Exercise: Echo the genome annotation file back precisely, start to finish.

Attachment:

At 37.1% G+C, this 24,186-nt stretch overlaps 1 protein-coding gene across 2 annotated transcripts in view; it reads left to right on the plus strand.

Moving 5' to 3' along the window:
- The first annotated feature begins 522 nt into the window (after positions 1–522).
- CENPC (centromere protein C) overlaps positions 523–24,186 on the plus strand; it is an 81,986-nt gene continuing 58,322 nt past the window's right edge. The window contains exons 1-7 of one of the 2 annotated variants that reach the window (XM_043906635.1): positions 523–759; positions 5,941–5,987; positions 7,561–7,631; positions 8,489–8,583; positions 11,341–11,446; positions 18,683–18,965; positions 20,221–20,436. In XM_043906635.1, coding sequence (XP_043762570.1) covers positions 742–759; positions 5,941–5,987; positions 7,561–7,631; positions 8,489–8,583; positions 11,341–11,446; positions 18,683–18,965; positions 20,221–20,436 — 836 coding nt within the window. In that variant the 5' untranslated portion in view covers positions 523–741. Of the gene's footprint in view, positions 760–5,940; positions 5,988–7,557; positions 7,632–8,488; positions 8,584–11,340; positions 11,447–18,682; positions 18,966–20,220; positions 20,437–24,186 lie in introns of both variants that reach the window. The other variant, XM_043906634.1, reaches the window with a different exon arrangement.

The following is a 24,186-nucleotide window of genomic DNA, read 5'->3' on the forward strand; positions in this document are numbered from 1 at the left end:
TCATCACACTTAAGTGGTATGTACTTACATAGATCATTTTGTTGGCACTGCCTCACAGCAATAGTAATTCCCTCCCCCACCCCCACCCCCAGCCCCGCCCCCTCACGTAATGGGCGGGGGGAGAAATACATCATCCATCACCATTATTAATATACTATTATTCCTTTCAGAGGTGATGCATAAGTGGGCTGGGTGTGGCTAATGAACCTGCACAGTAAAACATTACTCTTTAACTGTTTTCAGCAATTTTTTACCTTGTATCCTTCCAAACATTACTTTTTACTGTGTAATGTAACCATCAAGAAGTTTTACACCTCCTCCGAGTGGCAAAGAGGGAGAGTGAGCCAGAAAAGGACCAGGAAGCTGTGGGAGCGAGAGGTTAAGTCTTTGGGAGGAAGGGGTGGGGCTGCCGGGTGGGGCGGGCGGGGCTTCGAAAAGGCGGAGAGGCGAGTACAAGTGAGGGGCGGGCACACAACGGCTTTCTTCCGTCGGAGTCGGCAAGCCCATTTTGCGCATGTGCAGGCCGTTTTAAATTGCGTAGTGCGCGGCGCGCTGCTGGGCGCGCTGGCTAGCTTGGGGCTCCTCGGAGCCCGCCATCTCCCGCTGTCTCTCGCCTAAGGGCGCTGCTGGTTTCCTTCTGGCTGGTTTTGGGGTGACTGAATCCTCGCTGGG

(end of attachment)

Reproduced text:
At 37.1% G+C, this 24,186-nt stretch overlaps 1 protein-coding gene across 2 annotated transcripts in view; it reads left to right on the plus strand.

Moving 5' to 3' along the window:
- The first annotated feature begins 522 nt into the window (after positions 1–522).
- CENPC (centromere protein C) overlaps positions 523–24,186 on the plus strand; it is an 81,986-nt gene continuing 58,322 nt past the window's right edge. The window contains exons 1-7 of one of the 2 annotated variants that reach the window (XM_043906635.1): positions 523–759; positions 5,941–5,987; positions 7,561–7,631; positions 8,489–8,583; positions 11,341–11,446; positions 18,683–18,965; positions 20,221–20,436. In XM_043906635.1, coding sequence (XP_043762570.1) covers positions 742–759; positions 5,941–5,987; positions 7,561–7,631; positions 8,489–8,583; positions 11,341–11,446; positions 18,683–18,965; positions 20,221–20,436 — 836 coding nt within the window. In that variant the 5' untranslated portion in view covers positions 523–741. Of the gene's footprint in view, positions 760–5,940; positions 5,988–7,557; positions 7,632–8,488; positions 8,584–11,340; positions 11,447–18,682; positions 18,966–20,220; positions 20,437–24,186 lie in introns of both variants that reach the window. The other variant, XM_043906634.1, reaches the window with a different exon arrangement.

The following is a 24,186-nucleotide window of genomic DNA, read 5'->3' on the forward strand; positions in this document are numbered from 1 at the left end:
TCATCACACTTAAGTGGTATGTACTTACATAGATCATTTTGTTGGCACTGCCTCACAGCAATAGTAATTCCCTCCCCCACCCCCACCCCCAGCCCCGCCCCCTCACGTAATGGGCGGGGGGAGAAATACATCATCCATCACCATTATTAATATACTATTATTCCTTTCAGAGGTGATGCATAAGTGGGCTGGGTGTGGCTAATGAACCTGCACAGTAAAACATTACTCTTTAACTGTTTTCAGCAATTTTTTACCTTGTATCCTTCCAAACATTACTTTTTACTGTGTAATGTAACCATCAAGAAGTTTTACACCTCCTCCGAGTGGCAAAGAGGGAGAGTGAGCCAGAAAAGGACCAGGAAGCTGTGGGAGCGAGAGGTTAAGTCTTTGGGAGGAAGGGGTGGGGCTGCCGGGTGGGGCGGGCGGGGCTTCGAAAAGGCGGAGAGGCGAGTACAAGTGAGGGGCGGGCACACAACGGCTTTCTTCCGTCGGAGTCGGCAAGCCCATTTTGCGCATGTGCAGGCCGTTTTAAATTGCGTAGTGCGCGGCGCGCTGCTGGGCGCGCTGGCTAGCTTGGGGCTCCTCGGAGCCCGCCATCTCCCGCTGTCTCTCGCCTAAGGGCGCTGCTGGTTTCCTTCTGGCTGGTTTTGGGGTGACTGAATCCTCGCTGGG